The hyperpolarization-activated/cyclic nucleotide (HCN)–gated channels make important contributions to neural excitability. In prefrontal cortex, HCN channels are localized on the distal dendrites of layer V pyramidal neurons and decrease neural excitability when they are open. In the present study, using whole-cell voltage clamp recordings, the effect of an arousal peptide, orexin A, on HCN currents in layer V pyramidal neurons from mouse prelimbic cortex (PL), the homolog of the prefrontal cortex was investigated. The results demonstrated that orexin A suppressed HCN currents and shifted their activation curve to a more negative direction. This action of orexin A was blocked by SB334867, an orexin receptor 1 (OXR1) blocker and bisindolylmaleimide, a protein kinase C (PKC) inhibitor, indicating the involvement of OXR1 and PKC. The excitatory effect of orexin A on PL pyramidal neurons was enhanced when HCN currents were diminished, while attenuated when HCN currents were enlarged. In summary, orexin A inhibits HCN currents and enhances excitability of pyramidal neurons in PL, which may contribute to arousal and cognition.
The hypothalamic peptides orexin A and B (also know as hypocretin 1 and 2; de Lecea et al. 1998; Sakurai et al. 1998) play a key role in the persistence of wakefulness (Hungs and Mignot 2001; Sutcliffe and de Lecea 2002; Sakurai 2007), and this role is largely attributed to cortical activation induced by the stimulation of multiple subcortical arousal systems, such as the locus coeruleus, mesopontine and basal forebrain neurons, and the nonspecific thalamocortical projection system (Steriade 2000; Jones 2003). Interestingly, morphological studies have shown that orexinergic projections and orexin receptors (ORs) are also distributed in the cerebral cortex, including somatosensory cortex, motor cortex, and the prefrontal cortex (Lu et al. 2000; Marcus et al. 2001). Additionally, it is reported that orexin A can excite layer 6b neurons of primary somatosensory and motor cortex (Bayer et al. 2004). Our previous studies have indicated that orexin A also shows a direct postsynaptic excitatory effect on pyramidal neurons from the rat prefrontal cortex, and this excitatory process may be involved in the inhibition of whole-cell voltage-dependent potassium currents (Xia et al. 2005). In fact, various ionic pathways underlie the excitatory effects of orexins, such as 1) the activation of sodium–calcium exchanger in γ-aminobutyric acidergic neurons of the arcuate nucleus (Burdakov et al. 2003), 2) the activation of a nonstore-operated calcium permeable channel in the CHO-hOX1-C1 cells (Larsson et al. 2005), 3) the activation of a nonselective cation conductance and blockage of a potassium conductance in nucleus tractus solitarius neurons (Yang and Ferguson 2003) and locus coeruleus neurons (Murai and Akaike 2005), and 4) up-modulation of N-methyl-D-asparate receptor channels (Chen et al. 2008). Together, the responses to orexins may involve several different ionic mechanisms in diverse cellular populations.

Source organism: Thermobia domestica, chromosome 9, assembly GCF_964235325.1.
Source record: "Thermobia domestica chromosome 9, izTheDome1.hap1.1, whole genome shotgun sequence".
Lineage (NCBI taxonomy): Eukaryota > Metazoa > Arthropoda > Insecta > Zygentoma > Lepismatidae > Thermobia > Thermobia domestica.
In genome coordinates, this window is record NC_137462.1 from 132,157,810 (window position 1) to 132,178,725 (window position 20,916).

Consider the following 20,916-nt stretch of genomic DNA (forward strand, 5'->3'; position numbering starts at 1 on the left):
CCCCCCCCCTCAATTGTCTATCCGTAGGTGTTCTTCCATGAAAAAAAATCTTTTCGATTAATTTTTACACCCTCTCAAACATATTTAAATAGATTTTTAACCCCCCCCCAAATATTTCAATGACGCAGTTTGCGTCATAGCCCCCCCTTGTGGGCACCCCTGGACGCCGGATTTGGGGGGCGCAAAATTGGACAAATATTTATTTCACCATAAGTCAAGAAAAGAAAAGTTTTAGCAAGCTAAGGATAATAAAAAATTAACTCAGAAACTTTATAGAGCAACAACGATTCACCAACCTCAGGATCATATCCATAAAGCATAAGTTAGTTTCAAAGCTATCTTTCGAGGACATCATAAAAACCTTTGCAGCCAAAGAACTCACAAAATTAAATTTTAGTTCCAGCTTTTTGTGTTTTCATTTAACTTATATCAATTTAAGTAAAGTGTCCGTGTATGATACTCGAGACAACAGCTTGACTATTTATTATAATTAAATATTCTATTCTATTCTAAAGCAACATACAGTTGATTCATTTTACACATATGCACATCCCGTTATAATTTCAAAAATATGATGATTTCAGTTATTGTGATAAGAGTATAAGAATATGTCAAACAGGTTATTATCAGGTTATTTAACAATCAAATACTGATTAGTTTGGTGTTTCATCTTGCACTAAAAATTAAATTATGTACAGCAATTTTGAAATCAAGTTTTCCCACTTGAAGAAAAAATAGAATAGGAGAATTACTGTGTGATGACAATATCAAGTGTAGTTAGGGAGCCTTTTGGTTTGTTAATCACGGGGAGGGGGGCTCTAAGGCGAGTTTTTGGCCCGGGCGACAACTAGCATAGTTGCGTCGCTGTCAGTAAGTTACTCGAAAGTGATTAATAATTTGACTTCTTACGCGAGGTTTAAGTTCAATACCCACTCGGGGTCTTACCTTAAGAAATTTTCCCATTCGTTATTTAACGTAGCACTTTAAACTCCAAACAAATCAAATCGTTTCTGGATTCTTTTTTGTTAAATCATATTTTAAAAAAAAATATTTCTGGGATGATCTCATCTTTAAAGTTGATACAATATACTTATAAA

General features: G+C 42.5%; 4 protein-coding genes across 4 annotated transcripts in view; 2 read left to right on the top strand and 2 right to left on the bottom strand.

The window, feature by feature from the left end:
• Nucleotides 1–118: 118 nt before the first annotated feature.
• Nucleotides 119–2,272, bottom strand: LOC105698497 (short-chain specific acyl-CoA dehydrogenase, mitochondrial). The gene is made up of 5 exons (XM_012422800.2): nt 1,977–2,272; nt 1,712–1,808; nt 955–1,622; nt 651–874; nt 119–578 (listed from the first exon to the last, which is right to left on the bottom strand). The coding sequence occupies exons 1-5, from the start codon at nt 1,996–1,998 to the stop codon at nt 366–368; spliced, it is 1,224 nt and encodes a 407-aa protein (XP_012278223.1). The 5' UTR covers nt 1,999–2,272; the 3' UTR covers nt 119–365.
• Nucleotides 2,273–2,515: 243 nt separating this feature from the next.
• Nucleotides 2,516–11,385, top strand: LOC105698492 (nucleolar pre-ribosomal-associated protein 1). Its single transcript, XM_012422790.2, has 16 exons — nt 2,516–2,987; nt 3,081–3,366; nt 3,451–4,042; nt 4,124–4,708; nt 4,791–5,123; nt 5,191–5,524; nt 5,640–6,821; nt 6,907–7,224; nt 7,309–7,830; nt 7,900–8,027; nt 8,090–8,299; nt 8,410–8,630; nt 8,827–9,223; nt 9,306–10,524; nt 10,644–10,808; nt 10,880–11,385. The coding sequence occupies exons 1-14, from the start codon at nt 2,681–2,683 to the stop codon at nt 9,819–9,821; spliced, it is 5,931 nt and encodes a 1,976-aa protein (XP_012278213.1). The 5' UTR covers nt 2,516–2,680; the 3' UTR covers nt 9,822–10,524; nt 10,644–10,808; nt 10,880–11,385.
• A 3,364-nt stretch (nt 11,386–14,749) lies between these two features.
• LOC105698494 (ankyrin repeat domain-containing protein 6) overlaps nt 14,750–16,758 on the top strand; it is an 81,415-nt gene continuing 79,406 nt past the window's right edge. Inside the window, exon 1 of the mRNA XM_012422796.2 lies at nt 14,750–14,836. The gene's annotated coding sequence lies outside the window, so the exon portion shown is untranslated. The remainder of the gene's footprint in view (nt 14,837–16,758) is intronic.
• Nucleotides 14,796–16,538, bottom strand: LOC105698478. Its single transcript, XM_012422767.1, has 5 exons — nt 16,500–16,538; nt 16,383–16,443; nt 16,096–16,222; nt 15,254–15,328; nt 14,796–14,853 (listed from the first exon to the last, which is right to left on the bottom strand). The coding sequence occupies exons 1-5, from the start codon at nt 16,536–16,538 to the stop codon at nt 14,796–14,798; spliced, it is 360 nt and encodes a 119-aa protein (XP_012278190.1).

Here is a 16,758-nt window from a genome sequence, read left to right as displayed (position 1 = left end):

The hyperpolarization-activated/cyclic nucleotide (HCN)–gated channel is a mixed-cation conductance with slow kinetics, it is encoded by 4 genes (HCN1–4) and widely distributed in peripheral and central neurons. The HCN channel can be typically activated by membrane hyperpolarization and induce an inward cation currents—HCN currents (also know as Ih currents). The reversal potential of HCN currents is from −25 to −40 mV (Robinson and Siegelbaum 2003). HCN channels contribute to a wide range of physiological functions, including cardiac and neuronal pacemaker activity, the setting of resting potentials (RPs). Recently, many studies have demonstrated that the HCN channels are also critical for the regulation of neuronal excitability in hippocampus and prefrontal cortex (Day et al. 2005; Arnsten 2007; Carr et al. 2007; Wang et al. 2007). In these areas, HCN channels are mainly located on the dendritic spines of pyramidal neurons (Magee 1998; Santoro et al. 2000; Lorincz et al. 2002; Notomi and Shigemoto 2004; Yu et al. 2004; Nusser 2009). Given that dendritic spines are important in regulating the neuronal excitability and synaptic plasticity, it is believed that HCN channels are involved in the integration of excitatory synaptic input in these neurons and thereby influences the excitability of neural network (Magee 1999; Williams and Stuart 2003; Day et al. 2005; Oviedo and Reyes 2005; Shin and Chetkovich 2007; George et al. 2009). Importantly, some transmitters and drugs can influence the neuronal excitability via their regulation on HCN currents. For example, 1) brief application of dopamine causes a reduction in the excitability of layer V entorhinal cortex pyramidal neurons, which can best be explained by an increase in HCN channels conductance (Rosenkranz and Johnston 2006); 2) stimulation of α2 receptors by noradrenaline (NA) increases the activity of prefrontal cortex neurons during delay periods of working memory, demonstrates by voltage-clamp analysis that α2-NA receptor stimulation inhibits HCN currents (Carr et al. 2007; Wang et al. 2007); 3) some anticonvulsant drugs, like lamotrigine, can selectively reduce the excitability of hippocampal CA1 pyramidal neurons by upregulation of HCN currents (Poolos et al. 2002); and 4) the sleep-modulating peptide cortistatin can augment the HCN currents in hippocampal neurons (Schweitzer et al. 2003). Orexin A, as a classical wake-promoting neuropeptide, can enhance the activity of pyramidal neurons in prefrontal cortex effectively, but whether orexin A could regulate HCN currents of pyramidal neurons in prefrontal cortex is still little known.